Foot Locker’s new Times Square store opens this week and while it isn’t their biggest store in New York City, it’s certainly the brightest. There aren’t many brighter NBA stars than Kyrie Irving, so calling on him to prepare for the grand opening makes perfect sense. With his face, sneakers, and apparel spread out throughout both stories of the 17,000 square-foot space, it was only right that he gave us an early tour of what customers can expect in the future.
For the first time, Foot Locker has brought all of its “shop-in-shops” into one space, including House of Hoops, Puma Lab, the Adidas Foundation, Nike Fly Zone, and Six:02, it’s women’s-specific shop. This diverse array of products, from performance to lifestyle, truly offers something for everyone, but Irving was there to talk hoops. From his “hero athlete story” in the kid’s “Nike Fly Zone” to the Kyrie 3 being featured alongside his teammate LeBron James’ signature sneaker in the House of Hoops, we caught up with the NBA champion to discuss the evolution of his signature sneaker line, his relationships with Kobe Bryant and LeBron James, and why his “Black History Month” sneakers mean so much to him.
How has your approach to design changed since your first sneaker?
Irving: It hasn’t. I’m definitely hands on. A lot of the stylistic stuff as well as artistic stuff just comes natural. Also, I allow our team to empower themselves and come up with different ideas. It’s not just me, it’s a total team effort, and I’m truly appreciative of that.
Your first sneaker was inspired by your love for fashion. Why hasn’t that inspiration been included on the Kyrie 2 and 3?
On purpose. My plan was that the 1 was going to be more lifestyle basketball. Like what Michael Jordan did with his 1. The first one was like, ‘Is this really a basketball shoe?’ It could be something outside of that. The second and third were just like, ‘OK, now we got to dedicate it to basketball.’ I was coming off an injury, so it was part of my life. Every shoe is definitely a snapshot of what’s best for me on the court.
Nike has announced that there is not going to be a traditional All-Star basketball signature collection. How do you feel about that?
Nothing. It’s really just a total team effort. A total team consensus. We’ll move onto another moment in time where we can capture a culture similar to All-Star Weekend.
What does it mean to be able to have a Black History Month sneaker? How much does that sneaker mean to you?
Personally, it’s definitely more than just a movement. It’s more or less the truth that I’ve been living my entire life. Being able to not only celebrate just the month, but the lives of people who have come before me. That doesn’t exclude or just only include one particular race. I think as humans we’ve come a long way in terms of where our world is and where it can change. There is definitely things we can all get better at, but as a country we remain strong and together. If we stay true to one another, then everything will be fine. This is only a small step. A lot of the fight and a lot of the courage and pride that we all have comes from within, and we just need to release it to the world.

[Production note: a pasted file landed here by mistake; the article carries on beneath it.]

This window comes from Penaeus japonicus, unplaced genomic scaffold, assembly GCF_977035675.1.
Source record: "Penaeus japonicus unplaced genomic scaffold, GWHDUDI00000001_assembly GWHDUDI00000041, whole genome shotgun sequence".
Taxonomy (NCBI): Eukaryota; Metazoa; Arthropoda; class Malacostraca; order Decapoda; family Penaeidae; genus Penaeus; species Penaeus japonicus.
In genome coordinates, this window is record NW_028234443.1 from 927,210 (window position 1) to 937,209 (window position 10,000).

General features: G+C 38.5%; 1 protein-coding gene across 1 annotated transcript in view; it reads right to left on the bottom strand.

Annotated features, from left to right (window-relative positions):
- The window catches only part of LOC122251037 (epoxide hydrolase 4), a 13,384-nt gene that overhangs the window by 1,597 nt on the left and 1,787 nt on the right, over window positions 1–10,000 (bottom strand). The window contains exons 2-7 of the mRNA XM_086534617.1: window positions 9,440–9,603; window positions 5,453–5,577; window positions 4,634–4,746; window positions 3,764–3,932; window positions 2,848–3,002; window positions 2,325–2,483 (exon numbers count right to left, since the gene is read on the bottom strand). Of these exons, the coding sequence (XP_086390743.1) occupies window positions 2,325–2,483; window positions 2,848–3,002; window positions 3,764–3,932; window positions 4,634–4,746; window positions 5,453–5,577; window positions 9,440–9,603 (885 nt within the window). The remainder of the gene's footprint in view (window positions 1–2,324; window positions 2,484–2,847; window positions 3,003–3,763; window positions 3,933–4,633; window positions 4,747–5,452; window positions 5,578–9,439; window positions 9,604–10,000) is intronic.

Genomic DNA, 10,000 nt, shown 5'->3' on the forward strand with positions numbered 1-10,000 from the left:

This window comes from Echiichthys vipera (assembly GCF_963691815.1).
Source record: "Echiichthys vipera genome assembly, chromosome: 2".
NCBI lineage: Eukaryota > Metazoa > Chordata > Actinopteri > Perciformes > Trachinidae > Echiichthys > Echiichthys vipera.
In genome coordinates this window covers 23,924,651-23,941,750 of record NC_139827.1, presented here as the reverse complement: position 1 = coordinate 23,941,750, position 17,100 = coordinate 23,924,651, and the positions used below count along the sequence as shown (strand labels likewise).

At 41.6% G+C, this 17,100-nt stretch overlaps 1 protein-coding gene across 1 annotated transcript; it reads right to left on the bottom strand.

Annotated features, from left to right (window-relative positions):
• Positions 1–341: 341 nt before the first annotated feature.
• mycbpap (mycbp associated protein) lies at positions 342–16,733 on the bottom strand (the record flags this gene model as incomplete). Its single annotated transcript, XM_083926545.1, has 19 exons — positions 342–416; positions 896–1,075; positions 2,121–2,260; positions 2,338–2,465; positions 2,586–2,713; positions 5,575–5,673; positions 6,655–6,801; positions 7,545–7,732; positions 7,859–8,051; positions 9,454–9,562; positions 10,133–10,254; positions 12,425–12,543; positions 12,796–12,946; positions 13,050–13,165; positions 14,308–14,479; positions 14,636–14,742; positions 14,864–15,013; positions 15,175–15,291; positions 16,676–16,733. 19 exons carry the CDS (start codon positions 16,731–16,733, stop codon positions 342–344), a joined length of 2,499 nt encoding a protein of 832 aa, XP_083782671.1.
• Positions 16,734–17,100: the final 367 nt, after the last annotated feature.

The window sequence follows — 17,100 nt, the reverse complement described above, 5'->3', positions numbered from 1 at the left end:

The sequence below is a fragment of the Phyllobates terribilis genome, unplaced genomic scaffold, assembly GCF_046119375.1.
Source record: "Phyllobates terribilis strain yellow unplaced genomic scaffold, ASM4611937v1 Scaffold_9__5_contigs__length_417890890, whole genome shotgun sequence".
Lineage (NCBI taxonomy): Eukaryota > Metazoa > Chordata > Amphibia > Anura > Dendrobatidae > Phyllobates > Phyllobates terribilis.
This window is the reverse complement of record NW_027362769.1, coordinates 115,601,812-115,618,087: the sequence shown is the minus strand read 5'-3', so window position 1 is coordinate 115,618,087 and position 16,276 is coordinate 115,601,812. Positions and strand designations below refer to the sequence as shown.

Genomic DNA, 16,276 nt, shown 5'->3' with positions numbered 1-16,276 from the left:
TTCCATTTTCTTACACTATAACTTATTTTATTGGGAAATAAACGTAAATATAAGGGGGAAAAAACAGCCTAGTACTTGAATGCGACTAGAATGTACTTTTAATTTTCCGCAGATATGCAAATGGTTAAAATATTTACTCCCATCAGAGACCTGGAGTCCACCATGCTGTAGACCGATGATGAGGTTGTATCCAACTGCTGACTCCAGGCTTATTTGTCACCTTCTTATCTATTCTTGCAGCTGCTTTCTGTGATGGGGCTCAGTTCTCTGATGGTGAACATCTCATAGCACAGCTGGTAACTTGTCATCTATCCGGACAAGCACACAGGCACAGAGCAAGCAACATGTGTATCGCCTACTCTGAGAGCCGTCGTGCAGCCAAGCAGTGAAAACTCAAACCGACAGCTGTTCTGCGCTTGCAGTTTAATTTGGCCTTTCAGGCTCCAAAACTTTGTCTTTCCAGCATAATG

What is your relationship like with LeBron James when it comes to sneakers and being Nike family, is there a friendly rivalry?There could never be a rivalry there cause ultimately we’re under the same roof. We try to push one another brand-wise and the play on the court takes care of itself. The way we push our brands and the way we push our team is something second to none, and Nike does a great job of allowing us to be designers and be in control of it.
LeBron James has roasted Kevin Love’s sneakers in the past. What is like when someone comes into the locker room with sneakers you aren’t feeling?
We don’t have too many other brands going around our team. The chances of one full team being all Nike and Jordan is pretty special.
I know Kobe Bryant is a big fan of yours. He’s been really quiet since he stepped away from the game, but do you still keep in touch?
I talked to him after we lost to Sacramento. That’s when everyone was like, ‘What’s going on with the Cavs?’ I called him and we talked for about twenty minutes. The mentorship is just open dialogue. What he’s brought to the game is something bar none. For me, the mental aspect is something I’m always interested in. Not so much how much success he’s had, but his journey that came along with it. A lot of the things that give you the mental edge and mental push, not just in the game of basketball but the game of life. Being able to separate all that, he does it best. He’s always staying true to who he is, he’s always going to be Kobe. Being able to come from a great family foundation that I come from and have a mentor like that is awesome.
This new Times Square Foot Locker has you front and center in the kid’s section. How does it feel to have Nike and Foot Locker positioning you as one of their top athletes when marketing to kids? What kind of responsibility comes with that?
A lot, but you also understand that they really are quenching knowledge. To be a part of that and be able to get that story out, about not only myself, but what Foot Locker does, Kids Foot Locker, House of Hoops, everything that those brands entail. I think we all share the consensus that we want to inspire what’s best for the next generation coming up as well as moments that are culturally defining for what’s now. It’s moment to moment but for me, I just take it as a social responsibility to connect everyone and anyone, especially the kids. They’re so awesome, they’re so innocent and they really just want to do what’s best, and all we want to do is lay out that foundation for them to follow.